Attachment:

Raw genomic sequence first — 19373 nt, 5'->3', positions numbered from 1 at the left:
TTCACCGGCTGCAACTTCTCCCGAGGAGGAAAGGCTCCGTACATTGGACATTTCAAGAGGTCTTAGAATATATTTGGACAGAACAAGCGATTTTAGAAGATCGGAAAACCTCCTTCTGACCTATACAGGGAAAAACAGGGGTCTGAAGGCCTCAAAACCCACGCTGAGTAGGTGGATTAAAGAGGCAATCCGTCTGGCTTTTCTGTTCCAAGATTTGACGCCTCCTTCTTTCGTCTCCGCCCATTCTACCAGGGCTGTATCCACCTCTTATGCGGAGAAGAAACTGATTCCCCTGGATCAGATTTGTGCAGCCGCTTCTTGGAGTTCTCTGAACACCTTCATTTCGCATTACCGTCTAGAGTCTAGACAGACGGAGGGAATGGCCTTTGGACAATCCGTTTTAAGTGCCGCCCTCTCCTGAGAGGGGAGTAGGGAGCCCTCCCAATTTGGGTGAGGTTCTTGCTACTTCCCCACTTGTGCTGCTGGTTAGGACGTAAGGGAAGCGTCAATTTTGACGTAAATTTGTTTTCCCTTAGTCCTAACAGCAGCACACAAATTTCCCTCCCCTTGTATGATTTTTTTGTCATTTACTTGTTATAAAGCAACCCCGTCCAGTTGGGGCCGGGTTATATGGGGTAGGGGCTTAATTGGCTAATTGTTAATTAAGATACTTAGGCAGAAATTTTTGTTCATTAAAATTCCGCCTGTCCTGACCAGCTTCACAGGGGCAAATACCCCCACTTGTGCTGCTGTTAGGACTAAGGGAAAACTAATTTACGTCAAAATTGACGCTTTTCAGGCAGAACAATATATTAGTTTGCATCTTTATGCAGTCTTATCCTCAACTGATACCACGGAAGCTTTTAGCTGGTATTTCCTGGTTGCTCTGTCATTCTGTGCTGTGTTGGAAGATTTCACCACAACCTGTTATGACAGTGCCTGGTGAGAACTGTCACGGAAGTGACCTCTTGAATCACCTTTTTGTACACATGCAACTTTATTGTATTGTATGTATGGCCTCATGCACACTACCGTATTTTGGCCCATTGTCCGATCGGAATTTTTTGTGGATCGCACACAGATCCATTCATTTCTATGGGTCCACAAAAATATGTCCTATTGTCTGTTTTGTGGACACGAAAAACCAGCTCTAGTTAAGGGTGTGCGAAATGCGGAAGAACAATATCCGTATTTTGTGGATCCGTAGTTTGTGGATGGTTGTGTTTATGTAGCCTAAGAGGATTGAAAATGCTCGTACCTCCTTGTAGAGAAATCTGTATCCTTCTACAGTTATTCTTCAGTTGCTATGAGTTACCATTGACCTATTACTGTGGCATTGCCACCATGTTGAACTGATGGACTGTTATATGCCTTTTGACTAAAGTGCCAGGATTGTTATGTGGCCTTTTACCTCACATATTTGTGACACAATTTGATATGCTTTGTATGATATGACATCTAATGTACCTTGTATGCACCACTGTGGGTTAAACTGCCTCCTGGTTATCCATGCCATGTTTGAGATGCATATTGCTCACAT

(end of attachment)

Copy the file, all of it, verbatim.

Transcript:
Raw genomic sequence first — 19373 nt, 5'->3', positions numbered from 1 at the left:
TTCACCGGCTGCAACTTCTCCCGAGGAGGAAAGGCTCCGTACATTGGACATTTCAAGAGGTCTTAGAATATATTTGGACAGAACAAGCGATTTTAGAAGATCGGAAAACCTCCTTCTGACCTATACAGGGAAAAACAGGGGTCTGAAGGCCTCAAAACCCACGCTGAGTAGGTGGATTAAAGAGGCAATCCGTCTGGCTTTTCTGTTCCAAGATTTGACGCCTCCTTCTTTCGTCTCCGCCCATTCTACCAGGGCTGTATCCACCTCTTATGCGGAGAAGAAACTGATTCCCCTGGATCAGATTTGTGCAGCCGCTTCTTGGAGTTCTCTGAACACCTTCATTTCGCATTACCGTCTAGAGTCTAGACAGACGGAGGGAATGGCCTTTGGACAATCCGTTTTAAGTGCCGCCCTCTCCTGAGAGGGGAGTAGGGAGCCCTCCCAATTTGGGTGAGGTTCTTGCTACTTCCCCACTTGTGCTGCTGGTTAGGACGTAAGGGAAGCGTCAATTTTGACGTAAATTTGTTTTCCCTTAGTCCTAACAGCAGCACACAAATTTCCCTCCCCTTGTATGATTTTTTTGTCATTTACTTGTTATAAAGCAACCCCGTCCAGTTGGGGCCGGGTTATATGGGGTAGGGGCTTAATTGGCTAATTGTTAATTAAGATACTTAGGCAGAAATTTTTGTTCATTAAAATTCCGCCTGTCCTGACCAGCTTCACAGGGGCAAATACCCCCACTTGTGCTGCTGTTAGGACTAAGGGAAAACTAATTTACGTCAAAATTGACGCTTTTCAGGCAGAACAATATATTAGTTTGCATCTTTATGCAGTCTTATCCTCAACTGATACCACGGAAGCTTTTAGCTGGTATTTCCTGGTTGCTCTGTCATTCTGTGCTGTGTTGGAAGATTTCACCACAACCTGTTATGACAGTGCCTGGTGAGAACTGTCACGGAAGTGACCTCTTGAATCACCTTTTTGTACACATGCAACTTTATTGTATTGTATGTATGGCCTCATGCACACTACCGTATTTTGGCCCATTGTCCGATCGGAATTTTTTGTGGATCGCACACAGATCCATTCATTTCTATGGGTCCACAAAAATATGTCCTATTGTCTGTTTTGTGGACACGAAAAACCAGCTCTAGTTAAGGGTGTGCGAAATGCGGAAGAACAATATCCGTATTTTGTGGATCCGTAGTTTGTGGATGGTTGTGTTTATGTAGCCTAAGAGGATTGAAAATGCTCGTACCTCCTTGTAGAGAAATCTGTATCCTTCTACAGTTATTCTTCAGTTGCTATGAGTTACCATTGACCTATTACTGTGGCATTGCCACCATGTTGAACTGATGGACTGTTATATGCCTTTTGACTAAAGTGCCAGGATTGTTATGTGGCCTTTTACCTCACATATTTGTGACACAATTTGATATGCTTTGTATGATATGACATCTAATGTACCTTGTATGCACCACTGTGGGTTAAACTGCCTCCTGGTTATCCATGCCATGTTTGAGATGCATATTGCTCACAT